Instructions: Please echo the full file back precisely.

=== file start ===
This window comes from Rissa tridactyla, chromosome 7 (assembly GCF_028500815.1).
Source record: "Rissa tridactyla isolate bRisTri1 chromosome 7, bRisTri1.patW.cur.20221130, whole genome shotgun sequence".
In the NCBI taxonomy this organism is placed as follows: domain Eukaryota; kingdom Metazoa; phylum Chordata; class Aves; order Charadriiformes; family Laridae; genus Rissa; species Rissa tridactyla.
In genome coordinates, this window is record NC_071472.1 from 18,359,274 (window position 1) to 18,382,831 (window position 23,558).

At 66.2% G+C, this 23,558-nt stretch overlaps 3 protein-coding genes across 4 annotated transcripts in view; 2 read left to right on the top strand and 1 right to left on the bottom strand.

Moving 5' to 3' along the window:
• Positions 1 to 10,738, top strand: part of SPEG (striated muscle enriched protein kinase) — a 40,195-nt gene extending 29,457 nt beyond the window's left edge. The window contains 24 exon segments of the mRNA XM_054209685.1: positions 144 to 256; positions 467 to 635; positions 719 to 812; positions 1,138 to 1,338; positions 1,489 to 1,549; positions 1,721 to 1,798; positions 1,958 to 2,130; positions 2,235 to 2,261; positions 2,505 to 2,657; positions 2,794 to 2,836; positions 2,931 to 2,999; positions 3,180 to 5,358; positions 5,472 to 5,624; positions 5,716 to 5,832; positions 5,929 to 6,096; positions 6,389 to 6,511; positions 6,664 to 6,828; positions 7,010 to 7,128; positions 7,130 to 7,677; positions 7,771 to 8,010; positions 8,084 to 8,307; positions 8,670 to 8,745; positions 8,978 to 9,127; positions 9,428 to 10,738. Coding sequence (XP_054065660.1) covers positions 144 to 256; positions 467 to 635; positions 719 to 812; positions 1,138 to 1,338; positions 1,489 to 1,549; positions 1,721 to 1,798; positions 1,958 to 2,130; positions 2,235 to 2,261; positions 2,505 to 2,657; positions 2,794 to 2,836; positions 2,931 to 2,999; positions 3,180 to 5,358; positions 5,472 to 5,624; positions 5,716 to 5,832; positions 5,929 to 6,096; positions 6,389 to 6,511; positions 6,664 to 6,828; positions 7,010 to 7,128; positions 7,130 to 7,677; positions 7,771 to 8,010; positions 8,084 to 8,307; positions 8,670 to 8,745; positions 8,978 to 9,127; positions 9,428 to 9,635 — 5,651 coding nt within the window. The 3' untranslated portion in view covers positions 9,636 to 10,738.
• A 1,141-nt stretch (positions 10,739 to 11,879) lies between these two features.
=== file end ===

This window comes from Rissa tridactyla, chromosome 7 (assembly GCF_028500815.1).
Source record: "Rissa tridactyla isolate bRisTri1 chromosome 7, bRisTri1.patW.cur.20221130, whole genome shotgun sequence".
In the NCBI taxonomy this organism is placed as follows: domain Eukaryota; kingdom Metazoa; phylum Chordata; class Aves; order Charadriiformes; family Laridae; genus Rissa; species Rissa tridactyla.
In genome coordinates, this window is record NC_071472.1 from 18,359,274 (window position 1) to 18,382,831 (window position 23,558).

At 66.2% G+C, this 23,558-nt stretch overlaps 3 protein-coding genes across 4 annotated transcripts in view; 2 read left to right on the top strand and 1 right to left on the bottom strand.

Moving 5' to 3' along the window:
• Positions 1 to 10,738, top strand: part of SPEG (striated muscle enriched protein kinase) — a 40,195-nt gene extending 29,457 nt beyond the window's left edge. The window contains 24 exon segments of the mRNA XM_054209685.1: positions 144 to 256; positions 467 to 635; positions 719 to 812; positions 1,138 to 1,338; positions 1,489 to 1,549; positions 1,721 to 1,798; positions 1,958 to 2,130; positions 2,235 to 2,261; positions 2,505 to 2,657; positions 2,794 to 2,836; positions 2,931 to 2,999; positions 3,180 to 5,358; positions 5,472 to 5,624; positions 5,716 to 5,832; positions 5,929 to 6,096; positions 6,389 to 6,511; positions 6,664 to 6,828; positions 7,010 to 7,128; positions 7,130 to 7,677; positions 7,771 to 8,010; positions 8,084 to 8,307; positions 8,670 to 8,745; positions 8,978 to 9,127; positions 9,428 to 10,738. Coding sequence (XP_054065660.1) covers positions 144 to 256; positions 467 to 635; positions 719 to 812; positions 1,138 to 1,338; positions 1,489 to 1,549; positions 1,721 to 1,798; positions 1,958 to 2,130; positions 2,235 to 2,261; positions 2,505 to 2,657; positions 2,794 to 2,836; positions 2,931 to 2,999; positions 3,180 to 5,358; positions 5,472 to 5,624; positions 5,716 to 5,832; positions 5,929 to 6,096; positions 6,389 to 6,511; positions 6,664 to 6,828; positions 7,010 to 7,128; positions 7,130 to 7,677; positions 7,771 to 8,010; positions 8,084 to 8,307; positions 8,670 to 8,745; positions 8,978 to 9,127; positions 9,428 to 9,635 — 5,651 coding nt within the window. The 3' untranslated portion in view covers positions 9,636 to 10,738.
• A 1,141-nt stretch (positions 10,739 to 11,879) lies between these two features.